Period I Queen is the period of the most materially rich (i.e., clue dense) Queens, when the author--actually, as we know, two cousins, Frederic Dannay and Manfred B. Lee--was emulating the classic, puzzle-oriented detective novel of the Golden Age.
This was the period of the famous "Challenge to the Reader," a point near the end of the novels, when the authors informed their readers that they now had all the clues they needed to solve the puzzle. Many people see some of the Queen novels from this period (The Greek Coffin Mystery, The Tragedy of X, and The Tragedy of Y seem to be the most consistently named, but I would definitely add as well The Siamese Twin Mystery) as being at the apex of the Golden Age art.
|Manfred Lee and Fredric Dannay|
together comprised Ellery Queen,
one of the greatest American crime writers
Period III was when Queen went for greater psychological realism and thematic depth, although there is significant variance in the books of this period as well.
There is convincing naturalism (particularly in some of the Wrightsville novels, set in a "heartland" town, located either in upstate New York or New England), but often as well there is quite fantastic plotting that seems at war with the naturalism, as Lee himself complained in correspondence with Dannay.
Still, many people prefer this period to Period I (and certainly Period II), seeing it as more artistically mature and complex. In particular, Calamity Town, Ten Days' Wonder and Cat of Many Tails are typically acclaimed as masterpieces by Queen fans.
Period IV is, for me anyway, rather harder to categorize. Most obviously, Manfred Lee, who had written the novels from Frederic Dannay's outlines, bowed out of the writing of a number of the books in this period, causing Dannay to seek out ghost writers for his plots (this was not acknowledged at the time). This period is seen by some as having produced some of the best Queens (The Player on the Other Side, And On the Eighth Day, Face to Face), as well as some of the worst (The House of Brass, The Last Woman in His Life, A Fine and Private Place) and some of the downright oddest (Cop Out).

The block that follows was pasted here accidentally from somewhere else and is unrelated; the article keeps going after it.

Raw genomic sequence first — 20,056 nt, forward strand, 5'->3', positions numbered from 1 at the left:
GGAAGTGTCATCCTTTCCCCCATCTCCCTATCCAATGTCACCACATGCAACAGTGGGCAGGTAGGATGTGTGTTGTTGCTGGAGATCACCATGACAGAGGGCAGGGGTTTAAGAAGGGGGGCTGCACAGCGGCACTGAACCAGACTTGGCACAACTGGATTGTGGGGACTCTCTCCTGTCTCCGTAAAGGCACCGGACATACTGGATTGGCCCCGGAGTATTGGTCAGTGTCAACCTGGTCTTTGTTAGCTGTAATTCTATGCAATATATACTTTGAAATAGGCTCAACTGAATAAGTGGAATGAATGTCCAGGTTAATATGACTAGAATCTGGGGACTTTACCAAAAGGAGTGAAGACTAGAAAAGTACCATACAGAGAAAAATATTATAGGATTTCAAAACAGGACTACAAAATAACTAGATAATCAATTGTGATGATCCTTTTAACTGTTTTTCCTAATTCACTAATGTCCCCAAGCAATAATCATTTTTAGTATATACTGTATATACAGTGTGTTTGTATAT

|the 1992 HarperPerennial |
quality paperback edition
(a wonderful series)
The Origin of Evil is one of the three Queen novels that the Queen cousins discuss in depth in the correspondence collected by Joseph Goodrich in his splendid 2012 book Blood Relations.
This kind of correspondence--in such depth and from such notable figures in the history of the American crime novel--is a true rarity. It's fascinating to get the insights of the actual authors into the novels they were writing, and I again urge people to get this book (though ideally after you have read Evil as well as Ten Days' Wonder and Cat of Many Tails, the other two novels discussed).
I think there is truth in this, although if you want a Period III Queen novel where you can enjoy the problem without having to grapple so much with Queenian strivings for deeper cosmic meaning, Evil is a good choice.There are some interesting ideas in the novel, yet it remains primarily a problem in deduction.
In Evil, Ellery Queen's amateur sleuth--also named Ellery Queen of course--has returned to Hollywood after a considerable absence (a couple of the Period II novels are set in Hollywood). He's trying to get a mystery novel written, but real-life mystery keeps intruding. The mystery Ellery is dragged into this time concerns the households of the late Leander Hill and his jewelry business partner, Roger Priam.
Leander Hill's heart gave out after his receipt at his home of a bizarre "gift": a dead dog with a tiny silver box attached to its collar. A message was in the box and the reading of it by Hill precipitated his collapse. Hill's lovely and plucky nineteen-year-old adopted daughter, Laurel, declares that her father was murdered by fright. She now wants Ellery to find out who is behind it all.
|Ellery finds himself drawn to Delia|
Other characters of note in Evil are Priam's lusciously ripe forty-four year old wife, Delia (she's the same age as the Queen cousins when they wrote this novel), with whom Ellery becomes lustfully smitten; Priam's sardonic manservant, Alfred Wallace; Delia's muscle-rippled son from a prior marriage, Crowe Macgowan; and Delia's philosophical father, Cap Collier, who lives at the Priam mansion. There's also family man Lieutenant Keats of Hollywood Homicide, a temporary stand-in for Ellery's own New York cop father.
Crowe Macgowan actually lives above the Priam house, in a tree to be precise, and has been dubbed by newspapers the Atomic Age Nature Boy. Clad only in a loincloth, he says he is preparing for life after the atom bombs fall. At first this seems like an anti-atomic weapons statement on the part of the cousins, but the ultimate resolution of this plot strand undermines this reading, as Francis Nevins has noted (in his Royal Bloodline, 1974, and its 2013 revision, Ellery Queen: The Art of Detection).*